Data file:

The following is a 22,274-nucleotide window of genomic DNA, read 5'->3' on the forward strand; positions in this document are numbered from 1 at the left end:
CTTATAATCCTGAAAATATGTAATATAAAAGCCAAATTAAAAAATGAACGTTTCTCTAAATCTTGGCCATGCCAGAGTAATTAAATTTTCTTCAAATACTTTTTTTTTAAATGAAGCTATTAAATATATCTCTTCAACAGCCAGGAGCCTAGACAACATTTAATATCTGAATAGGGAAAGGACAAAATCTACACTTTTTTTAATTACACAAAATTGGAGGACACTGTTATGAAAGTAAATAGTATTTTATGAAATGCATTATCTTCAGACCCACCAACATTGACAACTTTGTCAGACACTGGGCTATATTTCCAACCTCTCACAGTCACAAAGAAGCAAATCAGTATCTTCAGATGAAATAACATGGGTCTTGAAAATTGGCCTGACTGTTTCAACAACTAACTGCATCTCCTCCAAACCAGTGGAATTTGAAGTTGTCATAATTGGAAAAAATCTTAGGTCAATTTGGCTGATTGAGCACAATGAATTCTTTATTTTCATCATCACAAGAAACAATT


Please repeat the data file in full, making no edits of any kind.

The following is a 22,274-nucleotide window of genomic DNA, read 5'->3' on the forward strand; positions in this document are numbered from 1 at the left end:
CTTATAATCCTGAAAATATGTAATATAAAAGCCAAATTAAAAAATGAACGTTTCTCTAAATCTTGGCCATGCCAGAGTAATTAAATTTTCTTCAAATACTTTTTTTTTAAATGAAGCTATTAAATATATCTCTTCAACAGCCAGGAGCCTAGACAACATTTAATATCTGAATAGGGAAAGGACAAAATCTACACTTTTTTTAATTACACAAAATTGGAGGACACTGTTATGAAAGTAAATAGTATTTTATGAAATGCATTATCTTCAGACCCACCAACATTGACAACTTTGTCAGACACTGGGCTATATTTCCAACCTCTCACAGTCACAAAGAAGCAAATCAGTATCTTCAGATGAAATAACATGGGTCTTGAAAATTGGCCTGACTGTTTCAACAACTAACTGCATCTCCTCCAAACCAGTGGAATTTGAAGTTGTCATAATTGGAAAAAATCTTAGGTCAATTTGGCTGATTGAGCACAATGAATTCTTTATTTTCATCATCACAAGAAACAATT